For most of us, it is impossible because that 60 percent is supposed to include taxes! Hah! But the magic really happens when you focus on saving those 10 percent buckets. By trying to save 10 percent of your gross income for emergencies, 10 percent for short-term unexpected expenses, and 10 percent for retirement [the remaining 10 percent is for fun and spontaneous expenses]—or at least aiming for those targets—you force yourself to trim the fat from other areas of your basic budget.
Most people's basic monthly list of expenses is full of stuff they don't need, don't want, can't use. Get rid of all that baggage! Spend the money on enjoying life!
Plus, when you ramp up your savings like that, you create so much security for yourself, it's incredible. Nothing makes me happier than my fat little ING Direct savings accounts.
You are so honest and forthcoming about your own struggles with money issues, including getting out of debt. Do you ever hesitate or have second thoughts about sharing your own mistakes?
Never. People are always so grateful that I'm honest. So many people walk around being afraid to own up to their mistakes and miscalculations. Oops, shouldn't have taken out that five-year adjustable-rate mortgage! No one is perfect, especially when it comes to finances. And that's OK. It would be better if we had more freedom in that regard, less fear of censure, so we could talk to one another about what we earn, what we spend, what's a reasonable way to live. That's the only way to make financial progress.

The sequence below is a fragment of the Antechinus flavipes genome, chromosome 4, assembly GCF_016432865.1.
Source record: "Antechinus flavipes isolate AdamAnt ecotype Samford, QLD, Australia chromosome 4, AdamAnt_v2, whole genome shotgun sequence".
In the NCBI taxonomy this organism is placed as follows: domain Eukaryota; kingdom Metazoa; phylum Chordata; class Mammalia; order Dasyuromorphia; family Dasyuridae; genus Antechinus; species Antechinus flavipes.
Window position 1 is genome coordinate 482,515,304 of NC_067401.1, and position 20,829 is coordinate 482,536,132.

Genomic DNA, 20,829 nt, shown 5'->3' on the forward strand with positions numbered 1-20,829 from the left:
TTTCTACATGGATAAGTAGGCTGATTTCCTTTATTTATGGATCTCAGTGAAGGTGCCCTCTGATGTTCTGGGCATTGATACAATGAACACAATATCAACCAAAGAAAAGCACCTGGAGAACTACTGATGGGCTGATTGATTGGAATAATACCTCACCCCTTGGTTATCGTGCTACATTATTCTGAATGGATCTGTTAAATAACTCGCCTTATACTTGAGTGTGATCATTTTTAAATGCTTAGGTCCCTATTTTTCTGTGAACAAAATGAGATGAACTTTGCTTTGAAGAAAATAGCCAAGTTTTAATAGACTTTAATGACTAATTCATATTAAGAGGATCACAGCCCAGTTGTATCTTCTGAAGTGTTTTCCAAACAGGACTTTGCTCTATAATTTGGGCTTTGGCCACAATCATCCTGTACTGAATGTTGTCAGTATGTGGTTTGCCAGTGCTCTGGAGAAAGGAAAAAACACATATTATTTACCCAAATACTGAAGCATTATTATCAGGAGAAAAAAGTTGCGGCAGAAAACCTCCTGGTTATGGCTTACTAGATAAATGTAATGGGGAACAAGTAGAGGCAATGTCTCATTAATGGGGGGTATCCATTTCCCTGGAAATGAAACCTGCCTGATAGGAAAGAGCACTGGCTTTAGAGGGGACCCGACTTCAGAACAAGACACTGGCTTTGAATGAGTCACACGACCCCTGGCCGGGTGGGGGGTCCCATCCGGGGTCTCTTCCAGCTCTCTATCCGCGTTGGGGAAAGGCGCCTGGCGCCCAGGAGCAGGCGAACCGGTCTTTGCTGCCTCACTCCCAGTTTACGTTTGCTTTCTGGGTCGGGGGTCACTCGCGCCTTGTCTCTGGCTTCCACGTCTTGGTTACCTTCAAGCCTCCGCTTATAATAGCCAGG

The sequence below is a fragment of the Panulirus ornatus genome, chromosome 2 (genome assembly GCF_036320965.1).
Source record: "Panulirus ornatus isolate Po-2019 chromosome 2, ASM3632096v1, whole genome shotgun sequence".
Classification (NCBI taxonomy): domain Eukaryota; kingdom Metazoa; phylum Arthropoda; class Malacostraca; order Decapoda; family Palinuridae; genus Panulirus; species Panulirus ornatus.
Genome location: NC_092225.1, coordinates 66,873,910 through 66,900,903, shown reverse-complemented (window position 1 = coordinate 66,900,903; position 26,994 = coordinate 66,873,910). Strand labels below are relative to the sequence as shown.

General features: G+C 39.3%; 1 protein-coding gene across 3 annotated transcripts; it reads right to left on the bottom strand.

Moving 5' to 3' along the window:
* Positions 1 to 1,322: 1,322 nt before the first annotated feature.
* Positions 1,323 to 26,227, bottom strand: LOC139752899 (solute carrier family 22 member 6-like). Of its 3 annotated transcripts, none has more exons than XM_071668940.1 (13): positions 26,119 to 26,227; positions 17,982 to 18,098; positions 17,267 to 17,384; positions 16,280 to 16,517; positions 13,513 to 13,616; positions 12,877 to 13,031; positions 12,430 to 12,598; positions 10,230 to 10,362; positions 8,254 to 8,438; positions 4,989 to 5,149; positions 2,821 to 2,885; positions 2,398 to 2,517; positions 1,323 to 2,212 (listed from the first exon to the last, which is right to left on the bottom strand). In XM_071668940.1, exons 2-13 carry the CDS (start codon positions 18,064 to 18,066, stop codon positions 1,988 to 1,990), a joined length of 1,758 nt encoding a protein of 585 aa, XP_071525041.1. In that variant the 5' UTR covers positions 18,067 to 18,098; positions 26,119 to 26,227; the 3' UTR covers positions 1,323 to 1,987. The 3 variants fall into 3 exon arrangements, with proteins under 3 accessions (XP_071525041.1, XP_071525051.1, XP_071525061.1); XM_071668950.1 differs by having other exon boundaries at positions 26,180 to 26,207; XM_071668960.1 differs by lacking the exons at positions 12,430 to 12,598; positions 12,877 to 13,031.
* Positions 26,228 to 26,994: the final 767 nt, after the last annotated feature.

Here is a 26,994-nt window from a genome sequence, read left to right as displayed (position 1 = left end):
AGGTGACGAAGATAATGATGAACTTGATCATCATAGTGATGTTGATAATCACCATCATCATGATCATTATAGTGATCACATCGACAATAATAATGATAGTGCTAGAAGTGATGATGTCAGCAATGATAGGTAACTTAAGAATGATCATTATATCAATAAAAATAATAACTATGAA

What's next for you—are you working on any more books or big projects?
I am hoping to sell the paperback rights to Money Can Buy Happiness! Especially right now, this book has a message about how to enjoy life with the money you have—and how to live a financially sane life—that would take a lot of pressure off people. The economy feels very shaky right now. But part of what is making it feel that way is that so many of us are overextended. There's no need to live beyond your means. What you need to be happy is within reach, right here, right now.